Tax Tip 254: Main Residence CGT Exemption Where one owner resides in the property and the other

Discussion in 'Accounting & Tax' started by Terry_w, 31st Oct, 2019.

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  1. Terry_w

    Terry_w Lawyer, Tax Adviser and Mortgage broker in Sydney Business Member

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    Each owner of a property is considered to have a separate interest in the property for CGT purposes – generally. Each interest is treated separately for CGT and where there are joint owners one portion of the property might be exempt with the other portion subject to CGT.


    Example

    Bart wants to buy a property, but he cannot qualify for the loan. His dad Homer is asked to help him get the loan. A broker suggests Homer go on title and this is what happens – Homer didn’t seek legal advice. Homer owns 30% and Bart owns 70% as tenants in common.

    Bart lives in the property from settlement until selling it 10 years later.

    Homer has another property which he is using as his main residence. Because he didn’t live in this property with Bart his interest will be subject to CGT while Bart’s interest will be exempt from CGT.

    If the cost base is $500,000 and they sold it for $800,000 that is a $300,000 gain. Homer’s 30% is $90,000 and he must pay CGT on this – about $21,000 or less.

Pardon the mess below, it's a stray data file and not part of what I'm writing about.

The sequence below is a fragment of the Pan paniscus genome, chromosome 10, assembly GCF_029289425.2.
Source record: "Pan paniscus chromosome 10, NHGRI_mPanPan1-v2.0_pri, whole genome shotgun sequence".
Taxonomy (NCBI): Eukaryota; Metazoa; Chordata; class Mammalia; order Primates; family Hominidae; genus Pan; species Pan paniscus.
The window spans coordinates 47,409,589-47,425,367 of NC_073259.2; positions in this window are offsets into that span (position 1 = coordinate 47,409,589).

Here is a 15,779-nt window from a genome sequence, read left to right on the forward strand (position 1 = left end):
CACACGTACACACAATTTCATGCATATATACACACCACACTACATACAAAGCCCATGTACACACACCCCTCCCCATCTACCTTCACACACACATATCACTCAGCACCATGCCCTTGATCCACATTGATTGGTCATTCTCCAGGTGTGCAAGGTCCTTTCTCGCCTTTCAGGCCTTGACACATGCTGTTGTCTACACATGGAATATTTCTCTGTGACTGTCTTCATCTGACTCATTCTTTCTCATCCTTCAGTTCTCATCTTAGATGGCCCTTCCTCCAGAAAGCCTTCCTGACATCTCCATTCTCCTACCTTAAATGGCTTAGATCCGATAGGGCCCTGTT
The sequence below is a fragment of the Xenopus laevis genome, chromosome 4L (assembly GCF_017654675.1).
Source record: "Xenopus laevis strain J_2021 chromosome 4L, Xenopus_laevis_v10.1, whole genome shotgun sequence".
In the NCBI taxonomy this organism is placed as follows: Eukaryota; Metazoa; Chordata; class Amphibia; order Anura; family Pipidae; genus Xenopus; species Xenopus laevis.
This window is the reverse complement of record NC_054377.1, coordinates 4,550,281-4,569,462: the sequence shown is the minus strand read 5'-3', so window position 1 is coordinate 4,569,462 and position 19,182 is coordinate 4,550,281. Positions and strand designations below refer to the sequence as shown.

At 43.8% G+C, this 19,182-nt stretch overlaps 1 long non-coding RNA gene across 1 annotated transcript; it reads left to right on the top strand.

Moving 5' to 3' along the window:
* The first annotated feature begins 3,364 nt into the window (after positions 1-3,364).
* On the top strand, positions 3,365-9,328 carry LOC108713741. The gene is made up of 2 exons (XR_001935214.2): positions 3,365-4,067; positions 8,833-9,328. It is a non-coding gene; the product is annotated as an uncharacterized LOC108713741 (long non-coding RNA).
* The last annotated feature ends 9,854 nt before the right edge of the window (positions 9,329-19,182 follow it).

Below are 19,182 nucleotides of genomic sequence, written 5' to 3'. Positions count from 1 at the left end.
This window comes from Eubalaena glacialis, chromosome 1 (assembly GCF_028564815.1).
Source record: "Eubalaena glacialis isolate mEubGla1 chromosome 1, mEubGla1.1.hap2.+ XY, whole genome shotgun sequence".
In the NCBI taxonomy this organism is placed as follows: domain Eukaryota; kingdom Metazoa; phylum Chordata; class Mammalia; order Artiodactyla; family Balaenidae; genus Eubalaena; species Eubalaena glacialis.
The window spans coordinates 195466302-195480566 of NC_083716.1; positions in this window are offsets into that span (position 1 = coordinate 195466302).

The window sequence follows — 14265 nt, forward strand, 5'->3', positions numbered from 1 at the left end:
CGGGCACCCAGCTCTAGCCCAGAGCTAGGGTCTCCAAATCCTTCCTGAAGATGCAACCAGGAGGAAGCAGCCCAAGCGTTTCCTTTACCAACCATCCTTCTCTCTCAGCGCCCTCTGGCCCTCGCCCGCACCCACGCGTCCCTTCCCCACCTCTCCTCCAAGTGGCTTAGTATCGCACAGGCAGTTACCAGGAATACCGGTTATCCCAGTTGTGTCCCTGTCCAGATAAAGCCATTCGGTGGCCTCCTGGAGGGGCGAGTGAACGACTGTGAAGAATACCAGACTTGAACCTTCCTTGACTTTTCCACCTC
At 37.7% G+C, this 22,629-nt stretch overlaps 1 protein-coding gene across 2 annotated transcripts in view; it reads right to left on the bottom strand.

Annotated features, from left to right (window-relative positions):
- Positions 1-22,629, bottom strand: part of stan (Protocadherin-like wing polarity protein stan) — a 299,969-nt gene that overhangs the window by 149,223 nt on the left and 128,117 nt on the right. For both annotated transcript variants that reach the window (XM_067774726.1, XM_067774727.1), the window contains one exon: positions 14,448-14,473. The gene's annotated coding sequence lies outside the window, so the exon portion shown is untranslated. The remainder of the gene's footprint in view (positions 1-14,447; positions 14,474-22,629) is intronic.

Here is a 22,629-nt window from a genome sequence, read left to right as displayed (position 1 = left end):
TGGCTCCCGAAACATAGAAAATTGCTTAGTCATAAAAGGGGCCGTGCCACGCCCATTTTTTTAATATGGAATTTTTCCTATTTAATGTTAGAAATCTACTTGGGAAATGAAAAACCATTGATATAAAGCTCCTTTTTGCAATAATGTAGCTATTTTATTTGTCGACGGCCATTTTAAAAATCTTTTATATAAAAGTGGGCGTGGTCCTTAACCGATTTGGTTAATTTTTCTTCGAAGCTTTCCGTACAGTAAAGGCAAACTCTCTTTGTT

(had Homer and Bart sought legal advice the tax could have been nil. To be explained in a future tip)
     
  2. Paul@PAS

    [email protected] Tax, Accounting + SMSF + All things Property Tax Business Plus Member

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    Generally land tax may be exempt for a property when ONE owner resides there as their principal place of residence but other issues with duty exemptions etc can restrict the non-resident owner and impact the concession

    More complex is the issue of when two persons each have a former / current residence and they become partners, defacto, spouses. And its not a case of choosing to share bills as many mistakenly think.